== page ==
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Iowa medical director was aware for weeks of COVID data flaw

The state's lead medical official said she became aware of the problem in late July, weeks before the erroneous statistics were released.
Credit: AP
FILE - In this June 18, 2020, file photo, Iowa state epidemiologist Dr. Caitlin Pedati updates the state's response to the coronavirus outbreak during a news conference at the Statehouse in Des Moines, Iowa. Pedati said Thursday, Aug. 20, 2020, that she was aware of widespread inaccuracies in the state’s coronavirus data when her agency used it to release flawed calculations that helped guide decisions on school openings and enrollment this month. Dr. Pedati said she became aware in late July of a problem in Iowa's disease surveillance reporting system that backdated thousands of new test results. (AP Photo/Charlie Neibergall, Pool, File)

IOWA CITY, Iowa (AP) — Iowa’s medical director says she was aware of widespread inaccuracies in the state’s coronavirus data when her agency used it to release flawed calculations that helped guide decisions on school openings and enrollment this month.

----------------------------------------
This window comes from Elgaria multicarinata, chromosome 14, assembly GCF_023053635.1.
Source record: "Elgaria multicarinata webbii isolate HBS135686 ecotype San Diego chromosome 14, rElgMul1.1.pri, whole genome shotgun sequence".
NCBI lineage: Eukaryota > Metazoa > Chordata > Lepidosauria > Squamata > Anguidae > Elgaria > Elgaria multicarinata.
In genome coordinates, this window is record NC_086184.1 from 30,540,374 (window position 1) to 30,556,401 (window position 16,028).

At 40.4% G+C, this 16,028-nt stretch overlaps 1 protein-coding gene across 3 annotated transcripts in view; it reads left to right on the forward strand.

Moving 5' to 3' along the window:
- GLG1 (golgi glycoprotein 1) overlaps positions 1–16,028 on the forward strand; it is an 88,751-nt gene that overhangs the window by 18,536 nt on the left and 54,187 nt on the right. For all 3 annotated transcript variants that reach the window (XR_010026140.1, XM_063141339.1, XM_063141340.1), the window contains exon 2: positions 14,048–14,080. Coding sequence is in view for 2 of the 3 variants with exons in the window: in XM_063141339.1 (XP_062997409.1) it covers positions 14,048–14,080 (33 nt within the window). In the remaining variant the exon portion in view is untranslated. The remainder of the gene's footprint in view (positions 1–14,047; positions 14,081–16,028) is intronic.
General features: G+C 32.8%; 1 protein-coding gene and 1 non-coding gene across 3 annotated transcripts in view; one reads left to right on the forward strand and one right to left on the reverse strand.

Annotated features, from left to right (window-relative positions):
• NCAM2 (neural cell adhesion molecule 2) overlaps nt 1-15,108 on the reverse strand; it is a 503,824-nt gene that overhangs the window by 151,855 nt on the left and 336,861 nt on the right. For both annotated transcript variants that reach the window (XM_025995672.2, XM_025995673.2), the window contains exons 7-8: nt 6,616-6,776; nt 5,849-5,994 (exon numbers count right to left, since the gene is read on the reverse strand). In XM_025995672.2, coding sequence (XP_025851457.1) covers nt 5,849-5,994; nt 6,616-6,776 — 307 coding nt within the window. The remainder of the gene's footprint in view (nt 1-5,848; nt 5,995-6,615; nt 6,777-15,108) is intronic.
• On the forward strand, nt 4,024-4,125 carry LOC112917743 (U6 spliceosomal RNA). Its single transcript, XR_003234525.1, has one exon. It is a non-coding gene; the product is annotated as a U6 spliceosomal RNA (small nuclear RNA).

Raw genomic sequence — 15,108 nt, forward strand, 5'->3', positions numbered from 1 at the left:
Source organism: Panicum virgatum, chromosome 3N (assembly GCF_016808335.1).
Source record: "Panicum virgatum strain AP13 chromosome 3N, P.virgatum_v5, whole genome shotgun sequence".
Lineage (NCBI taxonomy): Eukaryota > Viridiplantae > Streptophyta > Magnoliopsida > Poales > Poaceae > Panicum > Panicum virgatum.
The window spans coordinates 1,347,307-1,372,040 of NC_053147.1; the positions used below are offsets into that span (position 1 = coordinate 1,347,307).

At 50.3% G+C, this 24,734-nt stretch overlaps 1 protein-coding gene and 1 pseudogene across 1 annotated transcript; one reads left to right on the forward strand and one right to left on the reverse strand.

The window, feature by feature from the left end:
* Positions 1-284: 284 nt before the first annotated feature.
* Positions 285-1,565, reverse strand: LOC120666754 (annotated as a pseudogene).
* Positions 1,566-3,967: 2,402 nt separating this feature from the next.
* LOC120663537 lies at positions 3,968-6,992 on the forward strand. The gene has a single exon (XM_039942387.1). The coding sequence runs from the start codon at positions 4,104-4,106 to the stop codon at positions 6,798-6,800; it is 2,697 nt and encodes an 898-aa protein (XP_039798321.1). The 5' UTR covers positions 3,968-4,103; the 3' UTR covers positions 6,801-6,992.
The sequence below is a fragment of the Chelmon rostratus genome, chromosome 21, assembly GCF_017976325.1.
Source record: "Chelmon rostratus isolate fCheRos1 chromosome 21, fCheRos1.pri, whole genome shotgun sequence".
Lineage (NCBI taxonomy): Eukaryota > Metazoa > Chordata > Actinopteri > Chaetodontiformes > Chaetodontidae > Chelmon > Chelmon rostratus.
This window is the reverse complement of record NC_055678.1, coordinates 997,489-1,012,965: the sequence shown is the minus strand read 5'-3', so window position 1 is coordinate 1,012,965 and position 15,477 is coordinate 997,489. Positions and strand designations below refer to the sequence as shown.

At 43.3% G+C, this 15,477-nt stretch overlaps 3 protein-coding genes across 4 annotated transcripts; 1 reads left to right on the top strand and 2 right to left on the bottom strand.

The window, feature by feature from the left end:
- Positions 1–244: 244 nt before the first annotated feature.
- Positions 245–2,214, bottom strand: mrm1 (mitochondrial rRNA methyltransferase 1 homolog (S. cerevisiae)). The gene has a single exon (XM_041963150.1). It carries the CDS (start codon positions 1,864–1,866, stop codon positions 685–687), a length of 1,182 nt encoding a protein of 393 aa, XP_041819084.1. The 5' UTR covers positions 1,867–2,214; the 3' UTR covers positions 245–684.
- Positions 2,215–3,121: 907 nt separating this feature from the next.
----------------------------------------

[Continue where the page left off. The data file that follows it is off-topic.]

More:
Dr. Caitlin Pedati, the state epidemiologist, says she became aware in late July of a problem in Iowa’s disease surveillance reporting system that backdated thousands of new test results. 

Nonetheless, Gov. Kim Reynolds on Aug. 6 released 14-day county positivity rates on the state’s coronavirus website that she said would help school officials and parents decide how to proceed with the upcoming school year. 

The state announced Wednesday that because of the backdating problem, those positivity rates had been erroneous for two weeks.